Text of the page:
Let’s start with the 3-1-0-0 Czech Republic, which posted a 2-1-0-0 record in Group A against the likes of Canada (3-2 SO), Switzerland (4-1) and South Korea (2-1) to clinch a first round bye into the quarterfinals, where it beat the United States in a 3-2 shootout victory.
Offensively, there are few teams in this Olympic tournament that can rival the Czechs, as their three goals-per-game is (t)third-best among all 12 participating nations and (t)second-best of the four squads remaining.
For those wondering: no, you will not witness any of the Czech Republic’s legendary right wings in this game. Instead of Jaromir Jagr, Martin Prochazka and David Vyborny, you should be looking forward to witnessing F Michal Repik (3-1-4 totals) and F Jan Kovar (2-2-4) continuing their stellar tournaments, as both are averaging a point per game.
29-year-old Repik’s performance is of particular interest, as he’s managed his impressive marks from the Czechs’ fourth line and, more importantly, from both special teams. All three of his goals have been scored in different situations: one at even strength, one on the power play and one on the penalty kill. He’s a dangerous Swiss army knife of a player that should be taken seriously on every shift.
The Czechs have also played decently in their own zone, as they’ve held their opponents to an average of only 25 shots against per game – the (t)fifth-lowest mark of all Olympic teams and third-lowest among the semifinalists.
That’s left G Pavel Francouz to shine, and shine he has. Having been the lone goaltender Head Coach Josef Jandac has employed throughout this tournament, he’s posted a solid .94 save percentage for a 1.41 GAA.
Mix all that defensive work together and you get a Czech Republic team that has allowed only 1.5 goals per game for the entire tournament, the (t)third-best mark in comparison to all 12 teams that have participated in PyeongChang and (t)second-best among the semifinalists.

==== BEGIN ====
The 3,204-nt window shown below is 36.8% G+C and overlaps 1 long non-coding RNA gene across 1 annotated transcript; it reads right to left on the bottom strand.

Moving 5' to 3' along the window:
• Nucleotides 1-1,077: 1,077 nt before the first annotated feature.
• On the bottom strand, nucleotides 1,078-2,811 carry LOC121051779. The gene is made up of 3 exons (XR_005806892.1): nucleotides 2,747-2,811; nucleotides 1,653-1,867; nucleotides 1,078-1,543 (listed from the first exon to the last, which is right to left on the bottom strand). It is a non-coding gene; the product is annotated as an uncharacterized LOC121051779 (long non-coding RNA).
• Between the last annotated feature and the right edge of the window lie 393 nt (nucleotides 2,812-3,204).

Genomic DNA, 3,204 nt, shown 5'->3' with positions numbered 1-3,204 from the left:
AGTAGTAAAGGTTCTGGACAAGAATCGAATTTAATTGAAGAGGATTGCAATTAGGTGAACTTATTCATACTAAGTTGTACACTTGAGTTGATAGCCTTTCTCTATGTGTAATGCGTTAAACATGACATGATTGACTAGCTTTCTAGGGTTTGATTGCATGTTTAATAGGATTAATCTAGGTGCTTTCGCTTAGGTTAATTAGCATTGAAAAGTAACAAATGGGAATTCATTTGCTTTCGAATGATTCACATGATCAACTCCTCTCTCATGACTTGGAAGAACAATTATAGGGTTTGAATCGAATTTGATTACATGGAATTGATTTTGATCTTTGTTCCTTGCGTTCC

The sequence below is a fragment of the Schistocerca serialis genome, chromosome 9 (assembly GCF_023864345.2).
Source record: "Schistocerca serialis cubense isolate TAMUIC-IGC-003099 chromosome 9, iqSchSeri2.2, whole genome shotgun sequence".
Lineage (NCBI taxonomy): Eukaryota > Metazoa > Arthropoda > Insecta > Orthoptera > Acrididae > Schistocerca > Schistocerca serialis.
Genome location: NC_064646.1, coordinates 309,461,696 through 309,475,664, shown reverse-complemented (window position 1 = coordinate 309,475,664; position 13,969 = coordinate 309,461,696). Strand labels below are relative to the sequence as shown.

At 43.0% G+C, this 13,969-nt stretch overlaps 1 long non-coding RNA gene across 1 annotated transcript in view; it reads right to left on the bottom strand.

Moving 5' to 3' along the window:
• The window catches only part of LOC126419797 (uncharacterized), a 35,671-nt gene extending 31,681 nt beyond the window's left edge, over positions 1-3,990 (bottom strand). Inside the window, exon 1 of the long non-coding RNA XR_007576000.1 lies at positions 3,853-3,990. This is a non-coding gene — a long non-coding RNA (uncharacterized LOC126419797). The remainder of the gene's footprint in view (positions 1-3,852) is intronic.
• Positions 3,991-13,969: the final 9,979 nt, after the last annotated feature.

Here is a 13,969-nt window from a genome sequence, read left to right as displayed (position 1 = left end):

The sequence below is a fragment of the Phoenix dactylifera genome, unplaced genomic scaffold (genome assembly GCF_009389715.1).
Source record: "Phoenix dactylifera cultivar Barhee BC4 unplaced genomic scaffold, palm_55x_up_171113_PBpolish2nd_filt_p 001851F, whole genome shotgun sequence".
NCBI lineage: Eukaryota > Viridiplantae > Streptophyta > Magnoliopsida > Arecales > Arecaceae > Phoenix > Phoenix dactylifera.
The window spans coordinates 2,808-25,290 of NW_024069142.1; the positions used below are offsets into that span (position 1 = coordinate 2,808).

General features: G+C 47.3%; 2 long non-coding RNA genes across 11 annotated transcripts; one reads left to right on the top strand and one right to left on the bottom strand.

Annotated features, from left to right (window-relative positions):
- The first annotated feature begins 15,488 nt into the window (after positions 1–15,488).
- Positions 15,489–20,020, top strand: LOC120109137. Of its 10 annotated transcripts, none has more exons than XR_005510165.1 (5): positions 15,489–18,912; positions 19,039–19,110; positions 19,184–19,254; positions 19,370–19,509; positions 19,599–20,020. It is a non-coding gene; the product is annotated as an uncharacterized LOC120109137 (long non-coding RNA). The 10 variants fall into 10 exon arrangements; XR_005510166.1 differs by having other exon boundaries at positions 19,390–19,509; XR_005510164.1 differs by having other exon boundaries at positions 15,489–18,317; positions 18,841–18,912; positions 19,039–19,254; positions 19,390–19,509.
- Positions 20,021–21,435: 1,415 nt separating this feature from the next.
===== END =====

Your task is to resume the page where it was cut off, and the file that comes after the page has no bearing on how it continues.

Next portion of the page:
One final advantage the Czech Republic has in its back pocket is its support in the stands. With the exception of the South Koreans, no team has enjoyed larger crowds than the Czechs, who average 5460.25 fans in attendance at each game – almost 450 more than the Russians, who rank fourth in attendance. With both teams bringing their large fanbases, Gangneung Hockey Centre could very well sell each and every one of its 10,000 seats.
Of course, that’s not a knock on fans of the Olympic Athletes from Russia, who’ve had the pleasure of cheering one of the most dominant teams in South Korea. After dropping their first tilt against Slovakia 3-2, the OAR has earned a 3-0-0-1 overall record, beating Slovenia (8-2) and the United States (4-0) to win Group B, and then Norway (6-1) in the quarterfinals.
Not a bad rebound for Красная Машина – The Red Machine – after pundits were already accusing them of choking as favorites at a second-consecutive Olympic tournament.
The strength in the OAR’s game relies heavily on their dominant offense maintaining almost constant possession of the puck, similar to the style the Boston Bruins have employed in the NHL this season. Not only is this a great way to generate goals – which the OAR does, averaging an Olympic-leading five goals per game – but it also limits opposing opportunities. The 19.25 shots faced per game by G Vasili Koshechkin are the fewest any of the 12 defenses in South Korea have allowed, and he’s been able to post a cool .929 save percentage for a 1.37 GAA as a result.